This week I was meant to be in Poland with my family for a wedding. However, due to the Pandemic the wedding has been pushed back a couple of months, but I’m not sure Americans will be eligible to travel to Europe for the new date. I suppose only time will tell.
A fun fact about me is that I was actually born in Poland. Although, I don’t remember much of living there my mom and I have traveled back a few times throughout the years. The most recent trip being the summer of 2018.
I believe Poland is a wonderful country to visit, especially during summer, because it’s completely underrated and therefore not as touristy as other European countries. In major cities/destinations English and other languages are becoming more widely available, but fair warning you may come across some language barriers in smaller towns.
Krakow is my favorite city in Poland. Sitting in the main square of Old Town you’re transported back a few decades and it’s easy to spend hours at an outdoor cafe people watching. The city is classified as UNESCO World Heritage Site. While visiting Krakow you will want to stay as close to Old Town as you can and from there you’ll be able to walk or take the tram all around the city.
Exploring Wawel Castle is a must while you’re in Krakow. There has been extensive restoration to the castle and to this day it feels as if kings were recently roaming the yards. Entrance to the property is free, but going into any of the exhibits tickets are required.
It’s heavy, it won’t be a fun day, emotions will run high, but it’s so important to remember and educate ourselves about the horrors of WWII. I truly recommend everyone to make it to Auschwitz one day. The site is such a significant part of our world’s history and the countless lives lost should be forever remembered. I honestly will try to make a trip out here every time I visit Poland. I would recommend taking a guided tour and then spending the rest of your day walking throughout. There are many day tours and transportation options that go out of Krakow. Most tours will pair with the next destination, however, I would advise to do two separate tours on different days. Fully take the day and really spend time at Auschwitz. Fair warning you’ll be emotionally drained after.
Wieliczka Salt Mine
Wieliczka is a very unique experience – I haven’t been to anything quite like it. Wieliczka was an operational salt mine for more than 700 years. The costs of mining salt grew too expensive, and the area now serves more as a museum/exhibit with tours throughout the day. You take stairs deep underground and are guided through various tunnels. One of the most impressive rooms is a beautiful chapel featuring sculptures, chandeliers, and more all made out of salt! It’s located only 14 km from Krakow and it’s an easy day trip. However, there is a hotel on the property as well as a spa. The microclimate is said to have health benefits.
If you feel comfortable driving my suggested route for a couple of days would be to drive from Krakow to Auschwitz and then to Wieliczka on the way back. Stay the night at the Grand Sol hotel and take the salt mine tours the next morning before driving back to Krakow.
Northern Poland touches the Baltic Sea making this area significantly different from the rest of Poland. Trying fresh fish around this area is a must. Gdansk’s history is deeply rooted in the wars and due to air raids from WWII the city essentially had to be totally rebuilt. Post-war the city had Dutch and French influence and it reminds me a lot of Copenhagen. Gdynia and Sopot join Gdansk to form the Tri-City which line the Baltic Coast and can all be done in a day via train or car/Uber. Sopot is known as a ritzy resort town with many health spas and a beach. Gdynia is known for their museums and again a very easy day trip from Gdansk or stop before reaching Sopot.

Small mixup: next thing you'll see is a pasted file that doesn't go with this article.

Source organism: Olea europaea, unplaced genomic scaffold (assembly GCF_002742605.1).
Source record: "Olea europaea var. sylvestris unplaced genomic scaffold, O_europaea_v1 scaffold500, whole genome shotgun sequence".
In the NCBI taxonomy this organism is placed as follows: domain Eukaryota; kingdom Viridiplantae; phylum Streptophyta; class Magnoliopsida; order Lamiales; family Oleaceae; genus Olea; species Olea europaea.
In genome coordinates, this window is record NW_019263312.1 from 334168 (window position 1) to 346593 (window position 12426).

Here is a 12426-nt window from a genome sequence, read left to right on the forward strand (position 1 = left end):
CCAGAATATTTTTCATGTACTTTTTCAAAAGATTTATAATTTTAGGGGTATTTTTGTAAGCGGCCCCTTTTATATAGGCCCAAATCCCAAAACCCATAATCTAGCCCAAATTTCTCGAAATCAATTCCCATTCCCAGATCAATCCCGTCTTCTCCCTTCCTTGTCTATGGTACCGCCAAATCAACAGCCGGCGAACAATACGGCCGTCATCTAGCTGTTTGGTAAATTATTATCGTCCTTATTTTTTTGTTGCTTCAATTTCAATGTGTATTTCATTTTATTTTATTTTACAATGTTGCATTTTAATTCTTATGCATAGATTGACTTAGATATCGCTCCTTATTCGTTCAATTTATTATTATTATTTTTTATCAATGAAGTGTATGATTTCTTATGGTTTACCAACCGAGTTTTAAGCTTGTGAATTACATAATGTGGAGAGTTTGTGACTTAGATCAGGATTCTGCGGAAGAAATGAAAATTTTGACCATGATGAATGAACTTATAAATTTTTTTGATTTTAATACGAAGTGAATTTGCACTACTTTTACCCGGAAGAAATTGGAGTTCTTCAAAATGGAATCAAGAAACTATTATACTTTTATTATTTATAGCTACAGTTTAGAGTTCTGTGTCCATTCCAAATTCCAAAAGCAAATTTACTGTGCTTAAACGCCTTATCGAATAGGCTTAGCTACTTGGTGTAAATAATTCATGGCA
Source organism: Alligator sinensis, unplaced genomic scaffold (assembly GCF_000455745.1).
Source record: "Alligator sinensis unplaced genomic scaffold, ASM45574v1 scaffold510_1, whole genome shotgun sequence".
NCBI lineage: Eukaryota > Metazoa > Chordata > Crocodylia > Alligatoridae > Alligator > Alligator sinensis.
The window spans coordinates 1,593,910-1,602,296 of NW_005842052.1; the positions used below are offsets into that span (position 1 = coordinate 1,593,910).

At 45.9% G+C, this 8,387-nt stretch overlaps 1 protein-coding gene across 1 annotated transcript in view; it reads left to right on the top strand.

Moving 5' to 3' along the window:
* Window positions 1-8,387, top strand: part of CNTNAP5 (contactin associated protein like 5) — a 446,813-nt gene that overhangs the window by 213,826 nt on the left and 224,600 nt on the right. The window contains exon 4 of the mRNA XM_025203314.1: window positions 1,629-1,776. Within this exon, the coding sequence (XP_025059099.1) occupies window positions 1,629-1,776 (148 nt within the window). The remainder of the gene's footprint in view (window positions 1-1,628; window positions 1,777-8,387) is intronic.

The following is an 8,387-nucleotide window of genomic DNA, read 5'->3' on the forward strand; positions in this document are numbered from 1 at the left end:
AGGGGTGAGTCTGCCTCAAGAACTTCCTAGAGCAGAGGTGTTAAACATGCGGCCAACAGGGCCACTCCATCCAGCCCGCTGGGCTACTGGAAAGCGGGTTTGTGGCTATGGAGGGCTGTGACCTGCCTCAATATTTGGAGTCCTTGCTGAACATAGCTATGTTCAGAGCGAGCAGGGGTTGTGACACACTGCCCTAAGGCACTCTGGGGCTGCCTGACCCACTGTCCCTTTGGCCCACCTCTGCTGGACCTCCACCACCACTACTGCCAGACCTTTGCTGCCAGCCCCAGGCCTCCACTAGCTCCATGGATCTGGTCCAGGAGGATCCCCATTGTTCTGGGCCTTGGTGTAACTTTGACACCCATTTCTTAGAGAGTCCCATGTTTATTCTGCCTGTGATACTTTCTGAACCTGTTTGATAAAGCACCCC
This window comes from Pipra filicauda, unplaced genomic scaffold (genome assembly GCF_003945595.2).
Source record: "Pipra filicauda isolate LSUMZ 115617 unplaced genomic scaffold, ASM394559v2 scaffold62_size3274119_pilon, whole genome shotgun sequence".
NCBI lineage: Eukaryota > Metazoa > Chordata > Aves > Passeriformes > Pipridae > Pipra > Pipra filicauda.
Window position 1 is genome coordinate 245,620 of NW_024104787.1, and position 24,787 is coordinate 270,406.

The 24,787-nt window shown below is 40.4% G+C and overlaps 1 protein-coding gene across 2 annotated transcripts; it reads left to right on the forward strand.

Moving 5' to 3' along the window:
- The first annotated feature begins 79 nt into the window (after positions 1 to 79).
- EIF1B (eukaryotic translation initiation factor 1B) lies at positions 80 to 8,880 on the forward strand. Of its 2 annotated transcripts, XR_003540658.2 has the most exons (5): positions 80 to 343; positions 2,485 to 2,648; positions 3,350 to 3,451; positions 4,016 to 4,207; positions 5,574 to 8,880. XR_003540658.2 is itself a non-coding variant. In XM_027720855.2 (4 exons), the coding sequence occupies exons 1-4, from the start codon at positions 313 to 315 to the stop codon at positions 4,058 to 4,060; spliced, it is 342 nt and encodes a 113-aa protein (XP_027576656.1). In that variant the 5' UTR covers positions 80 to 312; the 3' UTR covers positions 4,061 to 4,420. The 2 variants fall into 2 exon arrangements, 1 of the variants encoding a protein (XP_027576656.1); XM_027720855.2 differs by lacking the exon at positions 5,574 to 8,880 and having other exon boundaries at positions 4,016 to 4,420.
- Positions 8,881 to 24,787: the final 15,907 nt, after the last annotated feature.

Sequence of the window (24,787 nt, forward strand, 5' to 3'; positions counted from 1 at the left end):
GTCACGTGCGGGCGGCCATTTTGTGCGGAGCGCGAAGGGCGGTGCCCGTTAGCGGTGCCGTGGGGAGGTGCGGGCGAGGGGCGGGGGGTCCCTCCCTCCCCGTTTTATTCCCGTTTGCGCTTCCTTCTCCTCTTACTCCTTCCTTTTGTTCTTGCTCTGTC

Malbork Castle is one of the largest castles in the world. It’s just a short train ride away from Gdansk and a favorite day trip location from the city. The castle dates back to the 13th century and has a fascinating, deep history. Buying tickets in advance and getting there early are the best ways to visit.
If you’re flying internationally it is very likely your flight will land in Warsaw, Poland’s capital city. The city was also completely rebuilt after the war and a must to explore and wander. Far less crowed than most capital cities, it’s very enjoyable to stroll around. Similar to Krakow, Warsaw also has a bustling Old Town, which is really nice for exploiting during the day or a nice dinner. We stayed at an apartment overlooking Old Town and although it was a little tricky to find at first it was a wonderful spot. There are a few museums and monuments to check out while exploring the city. The Warsaw Uprising Monument was one of my favorites.
Wilanów Palace took my breath away. The property is absolutely gorgeous and each room in the Palace is remarkable. Dating back to 1677 and actually surviving both wars is unfathomable. During the summer months, live music and concert series take place in the surrounding park. I think visiting the Palace is a must do while in Warsaw.
Admittedly, I have yet to visit the Bialowieza Forest and this was a major stop on this trip’s literary. The forest straddles the Belarusian border, but on Poland’s side is the Białowieża National Park. Throughout the park you may stubble upon the European bison, the largest land mammal on the continent. The space was once a private hunting ground for kings and tsars, but now it can only be admired by nature lovers. It’s located over 200km from Warsaw, but staying around the park is recommended.
I think Poland is underrated as a destination, but there are so many wonderful spots and things to see here. It’s a country rich in history and that alone draws me to visit. I would personally suggest coming to Poland during summer as winters can be brutal.